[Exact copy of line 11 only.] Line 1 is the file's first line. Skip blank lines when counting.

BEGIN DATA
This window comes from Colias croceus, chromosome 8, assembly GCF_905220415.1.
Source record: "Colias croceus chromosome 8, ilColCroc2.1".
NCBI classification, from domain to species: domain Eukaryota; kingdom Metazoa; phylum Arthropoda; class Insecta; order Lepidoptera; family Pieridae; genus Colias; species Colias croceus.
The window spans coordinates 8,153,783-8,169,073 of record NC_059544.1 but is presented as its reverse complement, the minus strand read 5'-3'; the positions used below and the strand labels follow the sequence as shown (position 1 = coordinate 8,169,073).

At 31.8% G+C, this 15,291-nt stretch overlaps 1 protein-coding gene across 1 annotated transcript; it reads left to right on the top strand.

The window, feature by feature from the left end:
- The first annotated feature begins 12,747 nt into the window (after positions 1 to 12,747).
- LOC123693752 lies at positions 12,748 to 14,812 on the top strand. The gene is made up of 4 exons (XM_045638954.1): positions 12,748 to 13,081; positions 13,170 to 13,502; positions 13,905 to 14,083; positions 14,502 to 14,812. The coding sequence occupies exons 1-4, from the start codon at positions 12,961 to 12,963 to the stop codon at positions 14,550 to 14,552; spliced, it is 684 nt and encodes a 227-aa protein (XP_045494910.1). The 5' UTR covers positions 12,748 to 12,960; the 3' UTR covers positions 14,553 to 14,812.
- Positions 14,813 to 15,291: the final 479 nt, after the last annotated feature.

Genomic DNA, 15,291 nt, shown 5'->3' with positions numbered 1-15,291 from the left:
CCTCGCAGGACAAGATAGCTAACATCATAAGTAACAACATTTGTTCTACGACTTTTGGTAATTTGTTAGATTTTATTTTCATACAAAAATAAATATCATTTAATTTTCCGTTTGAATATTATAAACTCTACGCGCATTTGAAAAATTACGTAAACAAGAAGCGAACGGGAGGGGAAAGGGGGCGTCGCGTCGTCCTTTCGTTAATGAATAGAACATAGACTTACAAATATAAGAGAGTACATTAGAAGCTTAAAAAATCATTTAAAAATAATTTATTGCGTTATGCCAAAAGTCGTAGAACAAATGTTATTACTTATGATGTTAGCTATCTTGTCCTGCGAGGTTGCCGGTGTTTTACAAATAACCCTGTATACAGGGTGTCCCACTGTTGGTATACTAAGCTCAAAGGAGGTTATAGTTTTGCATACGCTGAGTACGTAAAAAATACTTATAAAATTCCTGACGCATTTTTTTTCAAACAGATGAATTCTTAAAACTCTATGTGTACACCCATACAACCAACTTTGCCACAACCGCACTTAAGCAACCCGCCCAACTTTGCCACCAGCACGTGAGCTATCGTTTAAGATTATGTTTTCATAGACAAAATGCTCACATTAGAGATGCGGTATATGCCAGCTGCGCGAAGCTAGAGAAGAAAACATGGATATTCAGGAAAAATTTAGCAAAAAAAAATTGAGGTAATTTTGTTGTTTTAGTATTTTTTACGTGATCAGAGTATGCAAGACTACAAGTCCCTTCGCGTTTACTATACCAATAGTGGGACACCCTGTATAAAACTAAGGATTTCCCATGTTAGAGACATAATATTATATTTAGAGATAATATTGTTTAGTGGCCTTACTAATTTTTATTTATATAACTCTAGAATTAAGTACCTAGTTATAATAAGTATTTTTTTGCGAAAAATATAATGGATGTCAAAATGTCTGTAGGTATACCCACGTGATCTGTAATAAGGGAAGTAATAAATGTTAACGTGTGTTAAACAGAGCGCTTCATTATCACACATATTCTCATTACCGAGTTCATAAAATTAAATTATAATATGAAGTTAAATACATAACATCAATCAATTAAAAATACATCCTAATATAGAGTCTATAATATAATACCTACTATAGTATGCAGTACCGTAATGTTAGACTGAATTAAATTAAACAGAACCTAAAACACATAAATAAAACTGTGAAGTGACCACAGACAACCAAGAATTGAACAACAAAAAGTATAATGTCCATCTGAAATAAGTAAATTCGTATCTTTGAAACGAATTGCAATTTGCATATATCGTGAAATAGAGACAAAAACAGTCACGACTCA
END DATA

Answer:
CCTCGCAGGACAAGATAGCTAACATCATAAGTAACAACATTTGTTCTACGACTTTTGGTAATTTGTTAGATTTTATTTTCATACAAAAATAAATATCATTTAATTTTCCGTTTGAATATTATAAACTCTACGCGCATTTGAAAAATTACGTAAACAAGAAGCGAACGGGAGGGGAAAGGGGGCGTCGCGTCGTCCTTTCGTTAATGAATAGAACATAGACTTACAAATATAAGAGAGTACATTAGAAGCTTAAAAAATCATTTAAAAATAATTTATTGCGTTATGCCAAAAGTCGTAGAACAAATGTTATTACTTATGATGTTAGCTATCTTGTCCTGCGAGGTTGCCGGTGTTTTACAAATAACCCTGTATACAGGGTGTCCCACTGTTGGTATACTAAGCTCAAAGGAGGTTATAGTTTTGCATACGCTGAGTACGTAAAAAATACTTATAAAATTCCTGACGCATTTTTTTTCAAACAGATGAATTCTTAAAACTCTATGTGTACACCCATACAACCAACTTTGCCACAACCGCACTTAAGCAACCCGCCCAACTTTGCCACCAGCACGTGAGCTATCGTTTAAGATTATGTTTTCATAGACAAAATGCTCACATTAGAGATGCGGTATATGCCAGCTGCGCGAAGCTAGAGAAGAAAACATGGATATTCAGGAAAAATTTAGCAAAAAAAAATTGAGGTAATTTTGTTGTTTTAGTATTTTTTACGTGATCAGAGTATGCAAGACTACAAGTCCCTTCGCGTTTACTATACCAATAGTGGGACACCCTGTATAAAACTAAGGATTTCCCATGTTAGAGACATAATATTATATTTAGAGATAATATTGTTTAGTGGCCTTACTAATTTTTATTTATATAACTCTAGAATTAAGTACCTAGTTATAATAAGTATTTTTTTGCGAAAAATATAATGGATGTCAAAATGTCTGTAGGTATACCCACGTGATCTGTAATAAGGGAAGTAATAAATGTTAACGTGTGTTAAACAGAGCGCTTCATTATCACACATATTCTCATTACCGAGTTCATAAAATTAAATTATAATATGAAGTTAAATACATAACATCAATCAATTAAAAATACATCCTAATATAGAGTCTATAATATAATACCTACTATAGTATGCAGTACCGTAATGTTAGACTGAATTAAATTAAACAGAACCTAAAACACATAAATAAAACTGTGAAGTGACCACAGACAACCAAGAATTGAACAACAAAAAGTATAATGTCCATCTGAAATAAGTAAATTCGTATCTTTGAAACGAATTGCAATTTGCATATATCGTGAAATAGAGACAAAAACAGTCACGACTCA